Redder ladybirds more deadly, say scientists
A ladybird's colour indicates how well-fed and how toxic it is, according to an international team of scientists. Research led by the Universities of Exeter and Liverpool directly shows that differences between animals' warning signals reveal how poisonous individuals are to predators.
Published today in the journal Functional Ecology, the research shows that redder ladybirds are more poisonous than their paler peers. The study reveals that this variation is directly linked to diet in early life, with better-fed ladybirds being more visible and more deadly.
Ecologists have long assumed that there are no individual differences between the warning signals of animals of the same species. More recently, scientists have identified variation between individuals' warning signals, but have not known if these differences were meaningful and linked to levels of toxicity.
In this study, the researchers reared seven-spot ladybirds on either a low or high quality diet. They measured several effects of varying diet in the maturing ladybirds: body colouration which acts as a warning signal, levels of toxic defensive chemicals, and the relationship between signals and defences.
Ladybirds that were fed a high quality diet had greater pigmentation, resulting in redder wings, than less well-fed ladybirds. They also had higher levels of precoccinelline, one of the defensive chemicals which make them toxic to birds. The study therefore suggests that better-fed ladybirds can afford to invest more into producing both warning signals and toxic chemicals, and are therefore less likely to be eaten by a predator.
Dr Jon Blount of the University of Exeter's Centre for Ecology and Conservation, lead author of the paper said: "Warning signals tell us far more about the strength of an individual's defences than has previously been thought. Producing warning signals and chemical defences is costly, so when individuals lack access to an abundant supply of food they produce relatively weak chemical defences. This is revealed to predators through relatively inconspicuous signals. However, when resources are more abundant, ladybirds invest in stronger chemical defences and more conspicuous signals."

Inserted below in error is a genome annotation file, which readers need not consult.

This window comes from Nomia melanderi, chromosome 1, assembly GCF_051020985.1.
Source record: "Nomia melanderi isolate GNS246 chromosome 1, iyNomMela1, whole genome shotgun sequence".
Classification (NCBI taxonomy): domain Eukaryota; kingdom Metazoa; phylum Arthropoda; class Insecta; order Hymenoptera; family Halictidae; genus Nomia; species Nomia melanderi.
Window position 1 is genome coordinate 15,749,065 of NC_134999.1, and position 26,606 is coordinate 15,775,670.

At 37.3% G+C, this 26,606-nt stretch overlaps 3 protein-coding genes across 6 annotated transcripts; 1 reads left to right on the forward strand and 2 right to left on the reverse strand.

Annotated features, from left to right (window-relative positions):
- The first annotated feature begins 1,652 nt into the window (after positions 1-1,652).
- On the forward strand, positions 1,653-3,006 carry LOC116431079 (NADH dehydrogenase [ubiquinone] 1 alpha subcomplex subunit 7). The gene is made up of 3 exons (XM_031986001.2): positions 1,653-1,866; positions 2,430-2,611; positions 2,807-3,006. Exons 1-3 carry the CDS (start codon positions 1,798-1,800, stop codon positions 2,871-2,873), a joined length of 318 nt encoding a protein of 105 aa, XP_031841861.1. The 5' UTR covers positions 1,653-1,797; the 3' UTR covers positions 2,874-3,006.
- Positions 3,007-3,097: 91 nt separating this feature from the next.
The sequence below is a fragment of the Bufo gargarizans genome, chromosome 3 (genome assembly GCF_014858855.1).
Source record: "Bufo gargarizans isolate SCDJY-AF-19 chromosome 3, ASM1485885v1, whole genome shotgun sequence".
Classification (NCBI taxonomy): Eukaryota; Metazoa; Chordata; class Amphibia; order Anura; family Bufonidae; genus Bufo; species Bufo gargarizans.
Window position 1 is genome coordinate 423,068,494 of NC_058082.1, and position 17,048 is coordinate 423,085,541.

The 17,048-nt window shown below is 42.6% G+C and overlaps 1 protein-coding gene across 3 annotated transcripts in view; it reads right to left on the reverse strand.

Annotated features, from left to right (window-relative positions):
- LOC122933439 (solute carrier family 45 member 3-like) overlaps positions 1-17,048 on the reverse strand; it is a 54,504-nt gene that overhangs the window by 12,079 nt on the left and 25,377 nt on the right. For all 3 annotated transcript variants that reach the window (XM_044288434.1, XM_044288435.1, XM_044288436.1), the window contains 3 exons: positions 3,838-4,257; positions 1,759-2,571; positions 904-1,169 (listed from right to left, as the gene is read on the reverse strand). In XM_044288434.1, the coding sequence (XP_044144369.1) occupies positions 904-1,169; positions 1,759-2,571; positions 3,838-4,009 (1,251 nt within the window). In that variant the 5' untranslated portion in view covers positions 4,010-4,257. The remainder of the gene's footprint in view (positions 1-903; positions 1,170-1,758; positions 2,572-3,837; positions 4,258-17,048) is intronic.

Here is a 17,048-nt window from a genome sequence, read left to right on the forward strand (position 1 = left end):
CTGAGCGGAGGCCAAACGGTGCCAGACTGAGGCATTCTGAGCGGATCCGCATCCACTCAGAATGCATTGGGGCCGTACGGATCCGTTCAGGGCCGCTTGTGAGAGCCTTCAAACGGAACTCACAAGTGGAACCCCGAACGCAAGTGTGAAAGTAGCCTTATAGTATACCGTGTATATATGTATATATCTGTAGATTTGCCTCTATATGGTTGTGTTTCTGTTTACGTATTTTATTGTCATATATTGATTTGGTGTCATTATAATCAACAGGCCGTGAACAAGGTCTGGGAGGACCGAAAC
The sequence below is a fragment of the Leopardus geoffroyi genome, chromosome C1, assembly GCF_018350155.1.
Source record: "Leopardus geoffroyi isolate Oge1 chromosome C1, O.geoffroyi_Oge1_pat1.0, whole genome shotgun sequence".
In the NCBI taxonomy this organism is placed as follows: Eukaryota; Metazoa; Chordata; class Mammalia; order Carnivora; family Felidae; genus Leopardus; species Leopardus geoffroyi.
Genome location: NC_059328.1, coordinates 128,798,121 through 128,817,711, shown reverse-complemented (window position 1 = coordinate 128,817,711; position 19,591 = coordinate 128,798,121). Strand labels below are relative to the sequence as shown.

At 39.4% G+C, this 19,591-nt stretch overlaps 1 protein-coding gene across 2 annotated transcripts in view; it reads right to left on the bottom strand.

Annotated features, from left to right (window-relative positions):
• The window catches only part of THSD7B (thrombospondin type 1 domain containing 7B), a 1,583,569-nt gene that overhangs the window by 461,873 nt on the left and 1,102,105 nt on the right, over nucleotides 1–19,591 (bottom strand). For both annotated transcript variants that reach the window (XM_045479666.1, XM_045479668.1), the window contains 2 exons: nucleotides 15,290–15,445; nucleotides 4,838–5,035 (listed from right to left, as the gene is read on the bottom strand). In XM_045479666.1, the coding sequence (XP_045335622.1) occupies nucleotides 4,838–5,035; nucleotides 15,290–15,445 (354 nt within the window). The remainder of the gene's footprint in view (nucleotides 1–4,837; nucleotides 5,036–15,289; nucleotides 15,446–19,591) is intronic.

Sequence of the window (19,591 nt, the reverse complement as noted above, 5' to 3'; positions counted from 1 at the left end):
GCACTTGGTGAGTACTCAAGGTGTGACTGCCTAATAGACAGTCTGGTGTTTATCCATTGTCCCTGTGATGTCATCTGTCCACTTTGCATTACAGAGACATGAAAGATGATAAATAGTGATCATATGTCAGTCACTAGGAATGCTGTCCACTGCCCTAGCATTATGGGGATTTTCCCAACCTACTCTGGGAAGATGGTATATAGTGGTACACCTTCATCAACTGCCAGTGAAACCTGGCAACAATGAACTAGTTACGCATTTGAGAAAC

Co-author Dr Mike Speed of the University of Liverpool added: "There seems to be an 'arms race' between prey: those with less good access to food are less toxic, so they try to copy the brighter, more expensive signals of the more toxic animals that had better access to food. However, the well fed animals appear to win the battle as the signals they make are too bright and expensive for the other animals to copy."
Although the variation between individual ladybirds' colouration appears quite subtle to humans, it is easily identified by birds. In this study, the research team measured the pigmentation of ladybirds biochemically, and ascertained the relationship between pigment levels and conspicuousness to a typical avian predator, the starling.
Because so little is known about the day-to-day movements of ladybirds, the research team does not know how paler ladybirds protect themselves against detection by predators. One possibility is that they hide away more than brighter ladybirds.
The scientists believe that their findings could be relevant to many other species across the animal kingdom and that warning signals could be just as individual and variable as sexual signals.
This study was carried out by the Universities of Exeter, Cambridge, Keele and Liverpool in the UK, Deakin (Australia) and Groningen (Netherlands). It was funded by the Natural Environment Research Council and the Royal Society.